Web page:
Can a Potential Infringer Use an IPR to Gain Access to Article III Courts?
The U.S. Court of Appeals for the Federal Circuit heard arguments in a case that will clarify an important aspect of the inter partes review (IPR) process: who has standing to appeal an adverse decision? On December 5, Momenta and Bristol-Myers Squibb sparred and parried with a judicial panel consisting of Judges Newman, Dyk, and Chen. Momenta Pharmaceuticals, Inc. v. Bristol-Myers Squibb Co. (No. 17-1694).
Momenta used the IPR procedure to challenge Bristol-Myers Squibb’s patent covering a formulation of ORIENCIA® (abatacept) for treating rheumatoid arthritis. Momenta failed to persuade the U.S. Patent and Trademark Office’s Patent Trial and Appeal Board (PTAB) that Bristol-Myers Squibb’s claims were obvious. Momenta appealed the decision to the Federal Circuit under 35 U.S.C. 319 (“A party dissatisfied with the final written decision of the Patent Trial and Appeal Board under section 318(a) may appeal the decision pursuant to sections 141 through 144. Any party to the inter partes review shall have the right to be a party to the appeal.”). Despite the broad language of §319 (“a party dissatisfied” and “any party to the IPR”), Momenta’s appeal may not be considered on the merits due to a possible lack of Article III standing.
Ordinarily, a party does not have standing to challenge a U.S. patent in an Article III court unless the party is sued for infringement or is threatened with such a suit. Momenta does not have standing based on infringement or threatened litigation. Rather, it is trying to obtain standing to challenge validity in an Article III court by appealing from an IPR.
In its Federal Circuit appeal, Momenta asserts that it suffers individualized, concrete harm sufficient to establish Article III injury in fact. It bases its position on costs incurred in developing its current drug candidate, costs it would incur should it need to alter its business plan to use a non-infringing alternative, as well as on the estoppel provision (35 U.S.C. 315(e)) for IPRs. Momenta urges that prior appeals from administrative agency rulings found injury when an economic harm was reasonably probable or highly likely. It also cites cases where business competitors are presumed to be harmed if their competitors are benefited.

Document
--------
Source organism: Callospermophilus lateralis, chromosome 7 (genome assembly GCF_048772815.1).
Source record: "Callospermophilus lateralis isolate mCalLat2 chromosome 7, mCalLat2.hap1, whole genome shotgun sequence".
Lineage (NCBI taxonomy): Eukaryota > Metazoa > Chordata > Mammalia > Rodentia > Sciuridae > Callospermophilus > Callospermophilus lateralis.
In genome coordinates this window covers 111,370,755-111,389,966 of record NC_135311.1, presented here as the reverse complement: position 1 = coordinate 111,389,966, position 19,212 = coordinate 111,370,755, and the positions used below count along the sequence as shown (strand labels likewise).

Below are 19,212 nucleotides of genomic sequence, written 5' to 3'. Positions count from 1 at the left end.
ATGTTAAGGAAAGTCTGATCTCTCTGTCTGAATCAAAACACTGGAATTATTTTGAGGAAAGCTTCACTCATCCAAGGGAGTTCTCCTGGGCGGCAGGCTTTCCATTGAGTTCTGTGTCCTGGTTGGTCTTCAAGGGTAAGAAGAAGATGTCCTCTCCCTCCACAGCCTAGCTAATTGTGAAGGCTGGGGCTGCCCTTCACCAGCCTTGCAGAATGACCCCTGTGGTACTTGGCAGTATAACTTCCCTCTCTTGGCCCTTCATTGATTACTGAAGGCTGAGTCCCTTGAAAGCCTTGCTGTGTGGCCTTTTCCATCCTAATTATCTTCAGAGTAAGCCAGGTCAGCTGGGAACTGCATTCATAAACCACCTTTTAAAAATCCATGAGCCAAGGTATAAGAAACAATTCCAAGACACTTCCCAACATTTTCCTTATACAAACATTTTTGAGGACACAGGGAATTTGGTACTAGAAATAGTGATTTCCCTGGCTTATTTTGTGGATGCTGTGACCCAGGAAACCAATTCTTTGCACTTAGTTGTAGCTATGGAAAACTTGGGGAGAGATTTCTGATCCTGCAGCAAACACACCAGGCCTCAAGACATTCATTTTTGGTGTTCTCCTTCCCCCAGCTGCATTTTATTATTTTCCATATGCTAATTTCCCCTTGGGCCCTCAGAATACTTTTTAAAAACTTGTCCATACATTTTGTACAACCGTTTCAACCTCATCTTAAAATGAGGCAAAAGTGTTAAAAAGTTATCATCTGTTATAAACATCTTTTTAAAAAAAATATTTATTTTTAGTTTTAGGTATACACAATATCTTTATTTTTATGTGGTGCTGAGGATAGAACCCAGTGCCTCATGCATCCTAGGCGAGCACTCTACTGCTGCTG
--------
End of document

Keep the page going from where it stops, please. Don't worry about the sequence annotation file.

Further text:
Momenta’s legal arguments rely on analogizing its situation to that of parties in cases involving other administrative agencies. It distinguishes its facts from the two cases in which appeals from decisions of the PTAB were dismissed for lack of standing. In particular, Momenta distinguishes over Consumer Watchdog v. Wis. Alumni Research Found., 753 F.3d 1258 (Fed. Cir. 2014) (involving a public interest group) and Phigenix, Inc. v. Immunogen, 845 F.3d 1168 (Fed. Cir. 2017) (involving a non-practicing, licensing entity).
Consumer Watchdog arose out of a failed invalidation attempt using an inter partes reexamination. Like the IPR statute, the reexamination statute allowed a third party requester to appeal decisions. Nonetheless, the court found that Consumer Watchdog lacked a particularized, concrete stake in the outcome of the appeal. The court also found that the estoppel provision did not constitute injury in fact, as that injury was only conjectural or hypothetical. Phigenix arose out of an IPR. Phigenix was not a manufacturer but a developer of an intellectual property portfolio. It argued that the PTAB’s failure to invalidate the patent-in-suit would increase its competition for licensing its own properties, constituting an actual economic injury. The court held that Phigenix was not engaged in any activity that would give rise to a possible infringement suit, so the estoppel provision does not cause harm. Momenta argues that these two cases are distinct from its case, because the IPR petitioners in those cases failed to provide evidence of particularized harm.